The cave is 3000 kyat to enter (hide your camera so you don’t get charged the additional 300 for that). I guess the cave complex is impressive but it’s very set up for visitors and is so lit up by lights that it lacked any real sense of wonder or mysticism for us. Having blown our budget on everything else the 20 mins we spent wondering around the statues just didn’t seem worth it really! 

If you are strapped for time or are trying to save the pennies between the inevitable money traps of Inle and Bagan/Mandalay, we might suggest to leave Pindaya off your itinerary. The issue is the cycle between Inle and the next hotel in Ywengan which would be a long day… Possible if you are in good shape or only semi-loaded. If you have a tent definitely camping would be an option. 

Mektila to Kalaw: Our First (semi) Hitch 

Distance: 50km by bike another 75k roughly by bus

Mektila is a pretty large town and we stopped for breakfast (tasty samosas and large churos like bread sticks) before continuing east. The countryside here is very flat but we knew that we’d reach the bottom of the mountains which lead up to Inle Lake after roughly 65km.

Paddy was still feeling a bit dodge and out progress was a bit slow. We managed 50k and then agreed to stop and hitch the rest of the way. We wanted to get to Kalaw that night.
After two minutes of standing by the road a small truck stopped and two guys got out. They were already pretty loaded up with boxes and we couldn’t see how we were going to fit the tandem in. They inquired as to where we were going and then helped us flag down another vehicle, this time a minivan.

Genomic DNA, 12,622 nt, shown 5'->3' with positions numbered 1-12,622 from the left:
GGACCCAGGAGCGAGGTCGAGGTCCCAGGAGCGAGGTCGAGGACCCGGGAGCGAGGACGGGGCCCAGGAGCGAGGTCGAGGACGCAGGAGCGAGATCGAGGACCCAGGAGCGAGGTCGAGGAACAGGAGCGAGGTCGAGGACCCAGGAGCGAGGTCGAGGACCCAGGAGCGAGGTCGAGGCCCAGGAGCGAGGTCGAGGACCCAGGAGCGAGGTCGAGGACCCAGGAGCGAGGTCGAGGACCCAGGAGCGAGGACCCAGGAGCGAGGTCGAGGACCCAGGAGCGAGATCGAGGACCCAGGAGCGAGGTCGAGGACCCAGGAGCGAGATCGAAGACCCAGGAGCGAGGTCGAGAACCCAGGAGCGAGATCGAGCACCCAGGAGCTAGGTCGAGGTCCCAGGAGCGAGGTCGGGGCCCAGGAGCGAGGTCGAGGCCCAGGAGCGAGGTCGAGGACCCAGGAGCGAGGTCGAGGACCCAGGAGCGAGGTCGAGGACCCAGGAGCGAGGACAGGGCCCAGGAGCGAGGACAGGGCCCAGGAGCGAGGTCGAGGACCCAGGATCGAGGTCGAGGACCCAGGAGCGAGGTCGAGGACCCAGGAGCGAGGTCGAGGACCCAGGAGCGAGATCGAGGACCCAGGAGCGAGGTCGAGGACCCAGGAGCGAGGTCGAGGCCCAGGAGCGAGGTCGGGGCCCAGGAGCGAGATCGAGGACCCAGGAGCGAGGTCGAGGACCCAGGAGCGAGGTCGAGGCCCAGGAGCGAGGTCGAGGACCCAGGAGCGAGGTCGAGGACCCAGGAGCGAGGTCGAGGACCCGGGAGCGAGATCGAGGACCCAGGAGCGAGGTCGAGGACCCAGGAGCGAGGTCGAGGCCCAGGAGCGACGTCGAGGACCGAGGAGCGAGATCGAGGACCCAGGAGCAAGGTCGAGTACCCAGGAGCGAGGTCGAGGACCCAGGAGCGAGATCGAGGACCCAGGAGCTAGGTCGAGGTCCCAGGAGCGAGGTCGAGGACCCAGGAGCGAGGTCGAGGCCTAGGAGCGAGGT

This van was going all the way to Kalaw. Yay! 
It wasn’t clear what this van was… Initially we thought it was just a family car. They said they could strap tandem to the top and nothing was mentioned about payment… Paddy by this time was feeling pretty ropey and we were just glad that we had managed to catch a lift so quickly.
The journey took about 2 hours total. After around half an hour it became clear that we had actually flagged down a private bus service, run by two guys. People were picked up and dropped off as we twisted and turned up the mountain. 
We were met with some spectacular scenery but neither of us regretted the decision to grab a ride rather than cycle. This was a tough climb, busy with cars and trucks.
As we neared the end of our journey we had come to the conclusion that some sort of payment would be required. We were happy to pay, and discussed whether we should raise the subject before our stop. In the end we decided to ask how much before we arrived. We think this was probably a mistake as it gave the two guys a good while to discuss how much they could get away with charging – it was pretty obvious what they were discussing!
They quoted 20,000 on arrival – 7000 each + 6000 for the bike. This, we though was a bit steep, and we tried to question it but a local stepped in and explained this was a fair price.